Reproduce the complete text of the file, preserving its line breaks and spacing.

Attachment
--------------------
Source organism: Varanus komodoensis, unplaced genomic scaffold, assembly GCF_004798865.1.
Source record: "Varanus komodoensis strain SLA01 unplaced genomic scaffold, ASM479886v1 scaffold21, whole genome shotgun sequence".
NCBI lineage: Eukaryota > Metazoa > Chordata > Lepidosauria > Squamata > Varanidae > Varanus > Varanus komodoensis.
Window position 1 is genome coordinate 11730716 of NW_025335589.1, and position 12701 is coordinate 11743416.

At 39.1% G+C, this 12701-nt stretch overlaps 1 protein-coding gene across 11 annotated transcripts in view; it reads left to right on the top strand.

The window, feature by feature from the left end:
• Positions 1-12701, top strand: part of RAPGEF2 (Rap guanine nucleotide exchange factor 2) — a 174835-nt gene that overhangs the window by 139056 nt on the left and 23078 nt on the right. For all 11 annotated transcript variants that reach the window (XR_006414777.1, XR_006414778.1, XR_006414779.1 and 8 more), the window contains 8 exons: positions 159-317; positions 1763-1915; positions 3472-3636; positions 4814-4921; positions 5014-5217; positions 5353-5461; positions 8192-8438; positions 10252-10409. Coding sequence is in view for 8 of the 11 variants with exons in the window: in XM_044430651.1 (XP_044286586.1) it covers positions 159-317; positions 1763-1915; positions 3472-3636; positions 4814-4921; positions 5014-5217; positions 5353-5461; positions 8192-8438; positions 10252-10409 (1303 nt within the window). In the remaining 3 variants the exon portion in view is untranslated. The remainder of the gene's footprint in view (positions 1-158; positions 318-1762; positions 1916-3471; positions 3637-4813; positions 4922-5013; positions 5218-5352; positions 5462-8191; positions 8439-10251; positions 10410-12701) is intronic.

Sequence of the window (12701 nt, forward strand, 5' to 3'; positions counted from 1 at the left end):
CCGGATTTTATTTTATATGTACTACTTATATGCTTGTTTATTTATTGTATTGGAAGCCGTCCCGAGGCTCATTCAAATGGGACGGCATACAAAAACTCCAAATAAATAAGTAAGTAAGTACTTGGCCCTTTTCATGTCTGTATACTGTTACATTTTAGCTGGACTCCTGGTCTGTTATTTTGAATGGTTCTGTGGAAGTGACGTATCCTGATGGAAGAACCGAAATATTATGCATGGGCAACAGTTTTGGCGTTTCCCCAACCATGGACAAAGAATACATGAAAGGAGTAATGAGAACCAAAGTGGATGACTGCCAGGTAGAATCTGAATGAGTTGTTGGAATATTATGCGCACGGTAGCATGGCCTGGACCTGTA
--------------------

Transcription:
Source organism: Varanus komodoensis, unplaced genomic scaffold, assembly GCF_004798865.1.
Source record: "Varanus komodoensis strain SLA01 unplaced genomic scaffold, ASM479886v1 scaffold21, whole genome shotgun sequence".
NCBI lineage: Eukaryota > Metazoa > Chordata > Lepidosauria > Squamata > Varanidae > Varanus > Varanus komodoensis.
Window position 1 is genome coordinate 11730716 of NW_025335589.1, and position 12701 is coordinate 11743416.

At 39.1% G+C, this 12701-nt stretch overlaps 1 protein-coding gene across 11 annotated transcripts in view; it reads left to right on the top strand.

The window, feature by feature from the left end:
• Positions 1-12701, top strand: part of RAPGEF2 (Rap guanine nucleotide exchange factor 2) — a 174835-nt gene that overhangs the window by 139056 nt on the left and 23078 nt on the right. For all 11 annotated transcript variants that reach the window (XR_006414777.1, XR_006414778.1, XR_006414779.1 and 8 more), the window contains 8 exons: positions 159-317; positions 1763-1915; positions 3472-3636; positions 4814-4921; positions 5014-5217; positions 5353-5461; positions 8192-8438; positions 10252-10409. Coding sequence is in view for 8 of the 11 variants with exons in the window: in XM_044430651.1 (XP_044286586.1) it covers positions 159-317; positions 1763-1915; positions 3472-3636; positions 4814-4921; positions 5014-5217; positions 5353-5461; positions 8192-8438; positions 10252-10409 (1303 nt within the window). In the remaining 3 variants the exon portion in view is untranslated. The remainder of the gene's footprint in view (positions 1-158; positions 318-1762; positions 1916-3471; positions 3637-4813; positions 4922-5013; positions 5218-5352; positions 5462-8191; positions 8439-10251; positions 10410-12701) is intronic.

Sequence of the window (12701 nt, forward strand, 5' to 3'; positions counted from 1 at the left end):
CCGGATTTTATTTTATATGTACTACTTATATGCTTGTTTATTTATTGTATTGGAAGCCGTCCCGAGGCTCATTCAAATGGGACGGCATACAAAAACTCCAAATAAATAAGTAAGTAAGTACTTGGCCCTTTTCATGTCTGTATACTGTTACATTTTAGCTGGACTCCTGGTCTGTTATTTTGAATGGTTCTGTGGAAGTGACGTATCCTGATGGAAGAACCGAAATATTATGCATGGGCAACAGTTTTGGCGTTTCCCCAACCATGGACAAAGAATACATGAAAGGAGTAATGAGAACCAAAGTGGATGACTGCCAGGTAGAATCTGAATGAGTTGTTGGAATATTATGCGCACGGTAGCATGGCCTGGACCTGTA